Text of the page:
Teamster Sympathy Strikes Defeat Lockout
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Although Republic is well aware which locations have the right to honor picket lines, and where the union seemed to be preparing, it still had difficulty reacting. Faced with a strike at the garbageman’s starting time of 1 a.m., managers scrambled to bring in the “Blue Crew,” supervisors and non-union workers from other locations.
The Teamsters said the crew didn’t usually arrive in time to be effective. “The garbage waits,” said Local 350 President Bob Morales. “In the meantime, we’re hoping residents are calling to the company and complaining,” Williams said.
In Milpitas, Ackman said, management added more overtime to workers’ usual 10-11 hours per day to get the garbage picked up later that week.
He said it didn’t faze members: “Whenever a union member of any union sees a picket line, it’s his fight.”
In Evansville, where the Blue Crew was doing locked-out members’ work, the city council had formally asked Republic to end the lockout.
Scott Williams said members had mixed feelings about returning to work and that he is “not so happy to be back to work without a contract.” Reached yesterday, his first day back, he said the international’s intervention and “the fact that after five weeks we didn’t say yes to the contract” led to the company’s decision to pull back.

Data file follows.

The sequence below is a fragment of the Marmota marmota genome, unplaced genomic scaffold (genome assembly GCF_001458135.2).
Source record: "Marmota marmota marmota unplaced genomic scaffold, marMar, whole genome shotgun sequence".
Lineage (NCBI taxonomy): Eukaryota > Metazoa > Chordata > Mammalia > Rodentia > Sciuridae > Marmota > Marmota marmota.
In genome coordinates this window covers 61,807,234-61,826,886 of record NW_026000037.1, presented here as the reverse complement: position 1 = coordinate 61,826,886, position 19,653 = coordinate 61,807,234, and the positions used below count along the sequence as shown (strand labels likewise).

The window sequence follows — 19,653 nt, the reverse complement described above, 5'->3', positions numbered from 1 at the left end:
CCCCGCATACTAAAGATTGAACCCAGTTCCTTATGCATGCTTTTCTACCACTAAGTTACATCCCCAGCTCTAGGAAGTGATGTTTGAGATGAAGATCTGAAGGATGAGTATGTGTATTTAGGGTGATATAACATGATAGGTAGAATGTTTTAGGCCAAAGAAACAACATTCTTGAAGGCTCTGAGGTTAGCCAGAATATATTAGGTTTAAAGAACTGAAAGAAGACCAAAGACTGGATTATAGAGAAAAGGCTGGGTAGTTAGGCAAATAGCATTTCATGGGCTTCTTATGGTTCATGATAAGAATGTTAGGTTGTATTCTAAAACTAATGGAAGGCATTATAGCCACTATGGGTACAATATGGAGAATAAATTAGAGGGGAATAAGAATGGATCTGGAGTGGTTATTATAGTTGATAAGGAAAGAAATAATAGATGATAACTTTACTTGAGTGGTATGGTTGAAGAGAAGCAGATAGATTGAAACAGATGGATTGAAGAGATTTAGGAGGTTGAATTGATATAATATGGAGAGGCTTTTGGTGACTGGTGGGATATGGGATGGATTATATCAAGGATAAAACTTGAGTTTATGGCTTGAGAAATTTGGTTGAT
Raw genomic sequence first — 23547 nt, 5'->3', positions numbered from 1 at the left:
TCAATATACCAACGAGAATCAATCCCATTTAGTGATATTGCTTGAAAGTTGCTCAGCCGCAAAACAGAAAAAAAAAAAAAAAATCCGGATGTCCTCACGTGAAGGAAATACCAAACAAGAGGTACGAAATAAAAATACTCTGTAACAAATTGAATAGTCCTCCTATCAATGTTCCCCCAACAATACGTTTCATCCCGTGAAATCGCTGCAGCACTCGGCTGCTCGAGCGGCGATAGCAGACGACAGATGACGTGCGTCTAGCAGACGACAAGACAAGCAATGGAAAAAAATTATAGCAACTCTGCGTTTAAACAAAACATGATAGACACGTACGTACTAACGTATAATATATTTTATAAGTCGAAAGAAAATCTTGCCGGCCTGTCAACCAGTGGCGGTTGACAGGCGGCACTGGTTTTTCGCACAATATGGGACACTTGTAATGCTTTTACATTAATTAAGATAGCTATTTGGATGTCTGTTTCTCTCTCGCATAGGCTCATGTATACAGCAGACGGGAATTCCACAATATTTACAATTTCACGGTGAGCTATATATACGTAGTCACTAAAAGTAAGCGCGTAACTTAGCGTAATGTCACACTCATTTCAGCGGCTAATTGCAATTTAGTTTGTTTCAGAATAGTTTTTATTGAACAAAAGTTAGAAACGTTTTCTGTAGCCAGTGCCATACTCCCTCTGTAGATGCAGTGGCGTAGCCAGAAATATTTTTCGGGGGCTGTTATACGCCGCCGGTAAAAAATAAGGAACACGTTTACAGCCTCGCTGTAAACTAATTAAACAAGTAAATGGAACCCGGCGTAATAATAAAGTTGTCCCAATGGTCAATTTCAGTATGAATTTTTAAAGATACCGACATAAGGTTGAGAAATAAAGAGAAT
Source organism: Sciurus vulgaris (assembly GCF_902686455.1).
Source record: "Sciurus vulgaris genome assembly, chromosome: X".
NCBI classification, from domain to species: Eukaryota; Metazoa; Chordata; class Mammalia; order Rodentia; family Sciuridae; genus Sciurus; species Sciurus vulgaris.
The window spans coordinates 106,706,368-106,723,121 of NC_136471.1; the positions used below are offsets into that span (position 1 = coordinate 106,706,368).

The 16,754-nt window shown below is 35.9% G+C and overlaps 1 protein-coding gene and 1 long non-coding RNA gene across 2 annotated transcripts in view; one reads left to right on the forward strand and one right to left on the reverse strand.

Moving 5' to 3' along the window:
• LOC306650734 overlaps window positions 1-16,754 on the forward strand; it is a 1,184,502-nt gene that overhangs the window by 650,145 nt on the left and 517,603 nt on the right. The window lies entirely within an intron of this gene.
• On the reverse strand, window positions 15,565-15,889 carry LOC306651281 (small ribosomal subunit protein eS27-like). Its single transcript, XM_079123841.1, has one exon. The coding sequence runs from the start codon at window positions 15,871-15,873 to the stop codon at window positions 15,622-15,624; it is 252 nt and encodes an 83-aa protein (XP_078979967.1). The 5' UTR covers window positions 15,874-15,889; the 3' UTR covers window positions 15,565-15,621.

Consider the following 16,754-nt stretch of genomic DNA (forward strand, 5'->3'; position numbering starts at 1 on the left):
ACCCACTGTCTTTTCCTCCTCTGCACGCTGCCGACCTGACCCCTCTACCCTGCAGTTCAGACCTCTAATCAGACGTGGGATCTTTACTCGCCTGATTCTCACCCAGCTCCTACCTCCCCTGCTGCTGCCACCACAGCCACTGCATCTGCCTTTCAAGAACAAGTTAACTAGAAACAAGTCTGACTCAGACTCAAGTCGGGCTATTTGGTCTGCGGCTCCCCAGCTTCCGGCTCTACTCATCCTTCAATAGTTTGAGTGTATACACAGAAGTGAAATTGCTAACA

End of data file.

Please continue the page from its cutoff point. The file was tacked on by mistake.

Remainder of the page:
REPEAT ROLLING STRIKES
Sympathy strikes have worked at Republic before. Workers in Mobile, Alabama, struck in March when the company tried to renege on a contract offer. They spread the strike to Buffalo, New York, Columbus, Ohio, and the Seattle area, and ended up reducing their portion of health insurance costs from 30-40 percent down to 25 percent.
But workers are worried about Republic’s long-term aim at their pensions. Marty Frates, president of Bay Area Local 70, says that if Republic can pull out of the Central States Pension Fund, which includes Evansville, it will come after Teamsters in other funds next.
Teamsters attended Republic’s May 17 shareholders meeting to oppose a management proposal that the CEO’s heirs get $23 million if he dies in office. They won 41 percent of the vote—despite the fact that Bill Gates owns 17 percent of the shares.
“I appealed to the shareholders,” Morales said. “How can you in one hand vote more benefits for this guy who makes a multimillion-dollar salary, and tell your poor workers ‘we want to get rid of your pension plan, and give it to this bastard’?”